Also, don’t think that you’re safe by springing for one of Microsoft’s cleaner Signature Edition versions of these PCs. Duo says that some of these models still have vendor update software, so you might be in the same boat as someone who bought the garden variety PC.
We’ve asked all five companies for comment, and we’ll let you know what they say. However, Duo adds that the research took place between last October and this April, which suggests that some of the holes might have already been patched up. Dell already said that it would tackle the eDellroot flaw that created a minor panic last year, for example. Even if there’s more fuss than necessary, though, this is a reminder that your PC’s operating system is only part of the security puzzle — you have to be mindful of third-party apps, too.
Via: International Business Times
Source: Duo Security
Acer will be launching quite a few devices at Computex this year, including a range of Windows 10 laptops (that come with fingerprint readers) and a new phone. Two of those laptops, a 14-inch and a 15.6-inch TravelMate, are powered by Intel’s 6th-gen core (aka Skylake) processors that became available late last year. They’re also equipped with NVIDIA GeForce 940M graphics cards, can support up to 32GB of DDR4 RAM and will ship with Windows 10 Pro. These models are geared more towards small businesses, so they come bundled with some enterprise-level software. But if you’re shopping for Skylake-based laptops and think either model could be a contender, you can check them out yourself when Acer releases them in North America sometime in the fourth quarter. One will cost you at least $599.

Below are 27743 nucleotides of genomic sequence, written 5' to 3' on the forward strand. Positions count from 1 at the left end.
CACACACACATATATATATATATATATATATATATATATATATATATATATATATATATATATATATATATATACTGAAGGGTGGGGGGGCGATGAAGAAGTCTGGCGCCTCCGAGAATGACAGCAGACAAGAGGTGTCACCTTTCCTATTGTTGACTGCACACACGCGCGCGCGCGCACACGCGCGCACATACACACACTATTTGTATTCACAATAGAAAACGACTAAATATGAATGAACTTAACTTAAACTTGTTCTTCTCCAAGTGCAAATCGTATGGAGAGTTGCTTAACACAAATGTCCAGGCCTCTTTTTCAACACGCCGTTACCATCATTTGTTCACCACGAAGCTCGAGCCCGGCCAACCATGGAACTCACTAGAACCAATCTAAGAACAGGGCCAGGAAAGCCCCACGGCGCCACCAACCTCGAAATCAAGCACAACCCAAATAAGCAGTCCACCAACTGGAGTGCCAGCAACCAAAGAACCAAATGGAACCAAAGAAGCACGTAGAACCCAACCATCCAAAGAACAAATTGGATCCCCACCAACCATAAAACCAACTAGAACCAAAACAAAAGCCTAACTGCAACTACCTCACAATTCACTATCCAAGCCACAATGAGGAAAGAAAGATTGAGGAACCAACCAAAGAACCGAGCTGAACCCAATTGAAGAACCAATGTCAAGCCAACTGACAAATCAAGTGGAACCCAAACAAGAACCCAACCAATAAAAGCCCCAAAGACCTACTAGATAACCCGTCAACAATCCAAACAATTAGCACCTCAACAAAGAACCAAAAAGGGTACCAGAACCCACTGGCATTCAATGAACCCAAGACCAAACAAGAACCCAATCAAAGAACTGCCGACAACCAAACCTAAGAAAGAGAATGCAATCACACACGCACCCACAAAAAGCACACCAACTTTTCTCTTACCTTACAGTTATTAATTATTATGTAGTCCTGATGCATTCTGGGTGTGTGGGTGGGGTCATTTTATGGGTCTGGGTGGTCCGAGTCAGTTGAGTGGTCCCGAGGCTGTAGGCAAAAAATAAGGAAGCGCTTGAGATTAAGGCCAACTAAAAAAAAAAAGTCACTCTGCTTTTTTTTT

The laptop in the image above, however, is part of Acer’s 2-in-1 budget line for students. There are two models in the series — the Switch V 10 and the Switch One 10 — both of which transform into 10-inch tablets when you detach them from their keyboards. They’re powered by quad-core Intel Atom processors and will ship with Windows 10, though the V 10 also has a USB Type-C port. The tablets will be available in both 32GB and 64 GB configurations, but the keyboard dock adds 500GB of storage. The One 10 will come out in North America in July, with prices starting at $199. Acer doesn’t have an exact release date for V 10 yet, but it’s also coming in the third quarter and will cost you at least $249.
The Taiwanese manufacturer is also announcing US availability for the LTE-enabled, 5.5-inch Android Marshmallow phone called Liquid Zest Plus. It has a 13-megapixel camera with what the company calls “an ultra-fast hybrid tri-focusing system” that can focus on what you want to capture within .03 seconds. Plus, it comes with the ability to take timed selfies when you shake the phone. Zest Plus will set you back $199 if you decide to buy it when it comes out across North America in July.